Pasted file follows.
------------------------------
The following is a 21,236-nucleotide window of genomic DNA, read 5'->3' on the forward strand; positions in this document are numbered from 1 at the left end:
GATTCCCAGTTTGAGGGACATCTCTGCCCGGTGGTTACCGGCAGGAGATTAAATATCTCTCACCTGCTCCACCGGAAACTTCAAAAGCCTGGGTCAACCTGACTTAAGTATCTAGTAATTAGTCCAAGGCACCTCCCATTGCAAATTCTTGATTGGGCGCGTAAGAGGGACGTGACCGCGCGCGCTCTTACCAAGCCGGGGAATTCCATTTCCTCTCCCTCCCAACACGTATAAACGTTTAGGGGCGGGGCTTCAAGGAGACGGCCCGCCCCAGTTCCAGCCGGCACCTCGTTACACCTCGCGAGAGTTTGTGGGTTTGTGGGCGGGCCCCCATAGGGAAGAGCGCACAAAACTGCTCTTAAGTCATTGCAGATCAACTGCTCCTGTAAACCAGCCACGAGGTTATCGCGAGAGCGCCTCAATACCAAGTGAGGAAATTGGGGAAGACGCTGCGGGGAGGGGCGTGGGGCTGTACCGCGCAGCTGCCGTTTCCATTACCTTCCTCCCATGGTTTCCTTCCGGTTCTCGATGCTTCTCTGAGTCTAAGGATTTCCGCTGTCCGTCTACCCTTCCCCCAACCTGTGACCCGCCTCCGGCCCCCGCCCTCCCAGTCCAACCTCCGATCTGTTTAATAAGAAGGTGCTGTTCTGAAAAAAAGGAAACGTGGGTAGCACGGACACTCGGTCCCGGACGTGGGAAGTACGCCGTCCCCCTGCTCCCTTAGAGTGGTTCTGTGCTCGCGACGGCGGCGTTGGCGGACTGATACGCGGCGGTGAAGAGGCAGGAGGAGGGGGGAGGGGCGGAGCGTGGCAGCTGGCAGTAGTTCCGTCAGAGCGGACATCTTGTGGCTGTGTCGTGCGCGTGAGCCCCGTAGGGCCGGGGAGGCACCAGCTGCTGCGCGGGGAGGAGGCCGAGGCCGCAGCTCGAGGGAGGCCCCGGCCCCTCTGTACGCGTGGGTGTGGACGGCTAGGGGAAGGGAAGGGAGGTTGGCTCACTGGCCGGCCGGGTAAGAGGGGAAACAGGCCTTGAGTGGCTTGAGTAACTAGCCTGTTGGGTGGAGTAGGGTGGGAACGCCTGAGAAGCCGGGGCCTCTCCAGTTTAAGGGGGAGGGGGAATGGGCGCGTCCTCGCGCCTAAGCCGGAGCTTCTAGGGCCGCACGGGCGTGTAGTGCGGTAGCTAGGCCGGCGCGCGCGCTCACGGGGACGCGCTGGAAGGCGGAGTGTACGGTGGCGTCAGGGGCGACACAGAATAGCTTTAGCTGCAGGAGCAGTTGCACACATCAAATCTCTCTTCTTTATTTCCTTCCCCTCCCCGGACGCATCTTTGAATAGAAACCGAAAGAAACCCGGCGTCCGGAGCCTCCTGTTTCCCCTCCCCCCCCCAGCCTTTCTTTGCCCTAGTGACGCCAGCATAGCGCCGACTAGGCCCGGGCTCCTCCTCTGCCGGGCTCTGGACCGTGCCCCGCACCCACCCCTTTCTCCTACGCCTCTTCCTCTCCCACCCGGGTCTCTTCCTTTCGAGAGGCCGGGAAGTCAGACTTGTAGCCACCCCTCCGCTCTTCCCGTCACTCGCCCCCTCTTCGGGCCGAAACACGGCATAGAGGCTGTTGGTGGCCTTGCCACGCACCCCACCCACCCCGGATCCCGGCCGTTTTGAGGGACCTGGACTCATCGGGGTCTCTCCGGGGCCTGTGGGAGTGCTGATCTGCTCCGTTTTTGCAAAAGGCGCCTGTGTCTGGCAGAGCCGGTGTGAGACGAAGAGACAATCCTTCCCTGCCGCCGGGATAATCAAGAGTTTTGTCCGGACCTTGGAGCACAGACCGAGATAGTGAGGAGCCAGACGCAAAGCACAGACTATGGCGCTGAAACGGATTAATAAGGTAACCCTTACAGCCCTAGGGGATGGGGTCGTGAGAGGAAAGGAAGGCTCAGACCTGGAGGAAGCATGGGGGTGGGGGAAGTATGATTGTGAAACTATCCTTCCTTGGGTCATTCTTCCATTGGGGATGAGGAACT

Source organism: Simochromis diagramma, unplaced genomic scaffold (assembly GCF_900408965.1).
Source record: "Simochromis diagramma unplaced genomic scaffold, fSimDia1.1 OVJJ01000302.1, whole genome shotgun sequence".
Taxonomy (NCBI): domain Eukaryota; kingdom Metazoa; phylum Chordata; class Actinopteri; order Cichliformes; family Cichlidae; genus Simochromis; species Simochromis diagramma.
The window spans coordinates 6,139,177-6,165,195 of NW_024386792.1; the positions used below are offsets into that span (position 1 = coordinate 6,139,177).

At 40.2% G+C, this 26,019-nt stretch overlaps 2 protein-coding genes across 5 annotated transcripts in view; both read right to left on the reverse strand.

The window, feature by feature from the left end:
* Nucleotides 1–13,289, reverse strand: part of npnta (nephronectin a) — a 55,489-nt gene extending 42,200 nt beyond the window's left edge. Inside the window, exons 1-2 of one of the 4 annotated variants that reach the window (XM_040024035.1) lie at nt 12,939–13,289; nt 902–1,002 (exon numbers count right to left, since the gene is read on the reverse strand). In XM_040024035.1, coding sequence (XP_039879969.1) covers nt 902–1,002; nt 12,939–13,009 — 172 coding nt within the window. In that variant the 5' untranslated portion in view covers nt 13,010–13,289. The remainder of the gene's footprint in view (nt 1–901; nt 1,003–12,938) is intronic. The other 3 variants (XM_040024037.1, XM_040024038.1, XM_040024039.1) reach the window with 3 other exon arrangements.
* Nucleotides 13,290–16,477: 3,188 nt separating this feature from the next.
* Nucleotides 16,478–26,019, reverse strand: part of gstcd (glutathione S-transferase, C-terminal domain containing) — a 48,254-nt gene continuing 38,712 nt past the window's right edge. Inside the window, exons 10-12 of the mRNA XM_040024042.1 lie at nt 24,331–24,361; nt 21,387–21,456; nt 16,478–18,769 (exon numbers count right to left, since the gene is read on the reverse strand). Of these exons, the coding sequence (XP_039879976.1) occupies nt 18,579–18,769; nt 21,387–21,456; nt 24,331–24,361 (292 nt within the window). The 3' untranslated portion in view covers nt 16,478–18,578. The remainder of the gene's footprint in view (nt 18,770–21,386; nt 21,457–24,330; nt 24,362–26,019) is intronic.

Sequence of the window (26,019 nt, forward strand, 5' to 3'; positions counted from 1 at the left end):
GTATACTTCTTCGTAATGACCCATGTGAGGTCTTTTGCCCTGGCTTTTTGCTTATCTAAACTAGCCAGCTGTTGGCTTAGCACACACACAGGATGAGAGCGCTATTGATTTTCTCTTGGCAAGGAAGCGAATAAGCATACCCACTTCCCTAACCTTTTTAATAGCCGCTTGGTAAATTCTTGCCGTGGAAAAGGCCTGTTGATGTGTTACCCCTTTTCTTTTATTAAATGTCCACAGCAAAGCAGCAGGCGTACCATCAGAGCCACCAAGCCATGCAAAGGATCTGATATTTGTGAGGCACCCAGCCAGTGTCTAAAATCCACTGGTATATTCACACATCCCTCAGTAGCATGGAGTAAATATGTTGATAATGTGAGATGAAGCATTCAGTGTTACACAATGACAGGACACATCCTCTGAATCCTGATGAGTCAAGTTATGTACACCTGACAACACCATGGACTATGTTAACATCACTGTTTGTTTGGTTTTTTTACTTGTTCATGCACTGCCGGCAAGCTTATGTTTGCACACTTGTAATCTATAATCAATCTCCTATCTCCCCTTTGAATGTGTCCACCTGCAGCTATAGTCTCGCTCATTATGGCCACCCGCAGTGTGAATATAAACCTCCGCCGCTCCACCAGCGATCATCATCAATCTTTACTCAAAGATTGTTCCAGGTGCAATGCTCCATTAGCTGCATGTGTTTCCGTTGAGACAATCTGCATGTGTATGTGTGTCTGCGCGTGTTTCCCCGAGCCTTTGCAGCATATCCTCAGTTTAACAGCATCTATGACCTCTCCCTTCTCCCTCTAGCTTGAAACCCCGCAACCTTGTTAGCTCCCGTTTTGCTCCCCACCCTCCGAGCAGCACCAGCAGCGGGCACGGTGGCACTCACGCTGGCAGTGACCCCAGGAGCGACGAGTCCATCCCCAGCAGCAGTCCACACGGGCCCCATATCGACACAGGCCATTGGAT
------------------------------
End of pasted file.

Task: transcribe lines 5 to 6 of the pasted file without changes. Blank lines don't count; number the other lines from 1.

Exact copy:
Taxonomy (NCBI): domain Eukaryota; kingdom Metazoa; phylum Chordata; class Actinopteri; order Cichliformes; family Cichlidae; genus Simochromis; species Simochromis diagramma.
The window spans coordinates 6,139,177-6,165,195 of NW_024386792.1; the positions used below are offsets into that span (position 1 = coordinate 6,139,177).